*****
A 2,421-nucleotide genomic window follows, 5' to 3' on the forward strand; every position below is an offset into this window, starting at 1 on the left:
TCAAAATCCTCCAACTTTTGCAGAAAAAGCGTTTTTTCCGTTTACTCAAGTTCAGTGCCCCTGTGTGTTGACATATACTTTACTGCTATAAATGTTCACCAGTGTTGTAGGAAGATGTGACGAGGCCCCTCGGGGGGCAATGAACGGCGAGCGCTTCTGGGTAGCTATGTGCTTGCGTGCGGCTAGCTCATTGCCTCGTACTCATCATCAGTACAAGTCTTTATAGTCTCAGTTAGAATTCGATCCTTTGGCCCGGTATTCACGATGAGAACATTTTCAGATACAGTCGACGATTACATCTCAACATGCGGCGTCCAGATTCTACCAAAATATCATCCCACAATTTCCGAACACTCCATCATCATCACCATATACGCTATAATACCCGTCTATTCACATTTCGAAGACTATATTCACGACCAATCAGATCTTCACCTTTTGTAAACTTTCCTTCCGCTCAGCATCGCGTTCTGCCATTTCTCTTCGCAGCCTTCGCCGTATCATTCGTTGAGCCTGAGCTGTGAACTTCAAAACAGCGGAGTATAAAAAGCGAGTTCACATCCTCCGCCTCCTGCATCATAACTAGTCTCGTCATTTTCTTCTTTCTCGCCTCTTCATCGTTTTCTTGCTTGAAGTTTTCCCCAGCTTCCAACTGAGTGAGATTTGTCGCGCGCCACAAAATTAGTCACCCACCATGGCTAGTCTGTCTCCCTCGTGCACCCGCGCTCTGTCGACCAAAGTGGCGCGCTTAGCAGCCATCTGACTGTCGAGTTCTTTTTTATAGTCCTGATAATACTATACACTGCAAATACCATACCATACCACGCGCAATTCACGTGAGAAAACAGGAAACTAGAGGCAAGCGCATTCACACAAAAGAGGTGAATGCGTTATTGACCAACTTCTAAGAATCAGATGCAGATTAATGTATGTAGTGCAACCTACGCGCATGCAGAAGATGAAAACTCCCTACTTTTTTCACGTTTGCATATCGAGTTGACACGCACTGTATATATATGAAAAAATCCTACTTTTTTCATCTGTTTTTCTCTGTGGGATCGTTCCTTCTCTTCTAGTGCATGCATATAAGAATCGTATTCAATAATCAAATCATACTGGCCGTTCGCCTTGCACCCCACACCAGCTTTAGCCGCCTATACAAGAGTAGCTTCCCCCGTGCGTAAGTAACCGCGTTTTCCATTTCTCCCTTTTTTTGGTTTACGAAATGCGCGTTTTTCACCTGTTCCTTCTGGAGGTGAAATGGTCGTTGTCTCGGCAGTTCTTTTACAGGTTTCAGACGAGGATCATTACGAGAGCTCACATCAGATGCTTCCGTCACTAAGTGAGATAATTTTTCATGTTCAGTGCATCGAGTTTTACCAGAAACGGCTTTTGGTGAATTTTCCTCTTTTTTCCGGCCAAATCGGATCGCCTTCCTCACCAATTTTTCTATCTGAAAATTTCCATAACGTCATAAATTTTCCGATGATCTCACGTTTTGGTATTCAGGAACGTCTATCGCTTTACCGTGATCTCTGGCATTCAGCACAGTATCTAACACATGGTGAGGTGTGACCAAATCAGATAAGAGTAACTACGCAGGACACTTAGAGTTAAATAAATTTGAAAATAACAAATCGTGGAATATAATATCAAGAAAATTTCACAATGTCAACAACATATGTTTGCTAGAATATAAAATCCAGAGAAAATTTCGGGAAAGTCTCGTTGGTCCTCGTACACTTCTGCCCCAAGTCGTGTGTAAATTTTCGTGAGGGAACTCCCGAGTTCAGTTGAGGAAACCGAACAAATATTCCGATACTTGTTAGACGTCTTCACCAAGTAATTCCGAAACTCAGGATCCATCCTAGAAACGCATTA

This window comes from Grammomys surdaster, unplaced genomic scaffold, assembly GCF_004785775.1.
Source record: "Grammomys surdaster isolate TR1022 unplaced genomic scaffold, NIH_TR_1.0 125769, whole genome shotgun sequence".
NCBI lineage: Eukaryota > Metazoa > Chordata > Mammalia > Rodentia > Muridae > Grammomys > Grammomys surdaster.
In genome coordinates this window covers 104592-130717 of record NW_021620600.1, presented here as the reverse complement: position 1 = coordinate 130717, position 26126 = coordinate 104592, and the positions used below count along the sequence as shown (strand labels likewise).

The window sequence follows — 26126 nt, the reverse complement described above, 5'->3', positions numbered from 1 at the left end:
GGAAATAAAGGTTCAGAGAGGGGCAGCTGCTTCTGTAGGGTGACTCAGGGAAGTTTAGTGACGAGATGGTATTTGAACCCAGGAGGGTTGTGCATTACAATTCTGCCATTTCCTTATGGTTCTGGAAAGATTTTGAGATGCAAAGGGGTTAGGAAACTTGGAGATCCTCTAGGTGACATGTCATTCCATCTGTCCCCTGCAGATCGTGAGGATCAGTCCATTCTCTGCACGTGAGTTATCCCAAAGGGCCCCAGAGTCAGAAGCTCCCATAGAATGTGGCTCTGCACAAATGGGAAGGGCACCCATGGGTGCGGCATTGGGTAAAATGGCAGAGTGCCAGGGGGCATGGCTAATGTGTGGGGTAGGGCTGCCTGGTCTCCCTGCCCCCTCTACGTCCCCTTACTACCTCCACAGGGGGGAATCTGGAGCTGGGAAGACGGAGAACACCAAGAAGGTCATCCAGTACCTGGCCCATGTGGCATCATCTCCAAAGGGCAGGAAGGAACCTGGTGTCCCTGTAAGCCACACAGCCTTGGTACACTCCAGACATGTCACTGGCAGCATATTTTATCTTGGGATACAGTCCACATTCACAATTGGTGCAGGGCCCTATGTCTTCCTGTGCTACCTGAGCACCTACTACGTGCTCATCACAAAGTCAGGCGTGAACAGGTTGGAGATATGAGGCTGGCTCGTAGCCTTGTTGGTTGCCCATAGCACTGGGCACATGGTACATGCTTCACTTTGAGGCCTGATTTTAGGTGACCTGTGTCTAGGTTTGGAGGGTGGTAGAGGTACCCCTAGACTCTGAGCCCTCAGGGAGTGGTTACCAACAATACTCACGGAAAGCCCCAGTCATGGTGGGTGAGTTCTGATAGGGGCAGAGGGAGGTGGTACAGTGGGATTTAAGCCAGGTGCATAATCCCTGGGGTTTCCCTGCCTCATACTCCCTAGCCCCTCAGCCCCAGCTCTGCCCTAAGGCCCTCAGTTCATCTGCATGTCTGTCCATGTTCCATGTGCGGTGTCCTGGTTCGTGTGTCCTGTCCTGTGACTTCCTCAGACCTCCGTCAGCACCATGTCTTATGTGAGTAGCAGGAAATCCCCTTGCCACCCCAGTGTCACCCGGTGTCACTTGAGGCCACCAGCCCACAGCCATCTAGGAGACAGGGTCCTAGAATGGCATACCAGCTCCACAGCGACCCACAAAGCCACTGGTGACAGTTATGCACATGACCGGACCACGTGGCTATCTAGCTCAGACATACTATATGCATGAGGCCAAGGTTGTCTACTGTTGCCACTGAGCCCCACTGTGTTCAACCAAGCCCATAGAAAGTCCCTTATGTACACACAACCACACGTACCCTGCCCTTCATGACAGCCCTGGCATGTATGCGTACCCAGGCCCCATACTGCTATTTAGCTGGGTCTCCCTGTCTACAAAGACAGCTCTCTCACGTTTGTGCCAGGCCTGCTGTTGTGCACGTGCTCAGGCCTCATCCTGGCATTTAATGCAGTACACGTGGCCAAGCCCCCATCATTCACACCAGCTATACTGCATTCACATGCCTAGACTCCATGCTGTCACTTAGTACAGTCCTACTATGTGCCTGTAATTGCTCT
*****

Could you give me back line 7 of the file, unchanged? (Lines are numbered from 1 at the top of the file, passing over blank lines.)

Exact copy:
The window sequence follows — 26126 nt, the reverse complement described above, 5'->3', positions numbered from 1 at the left end: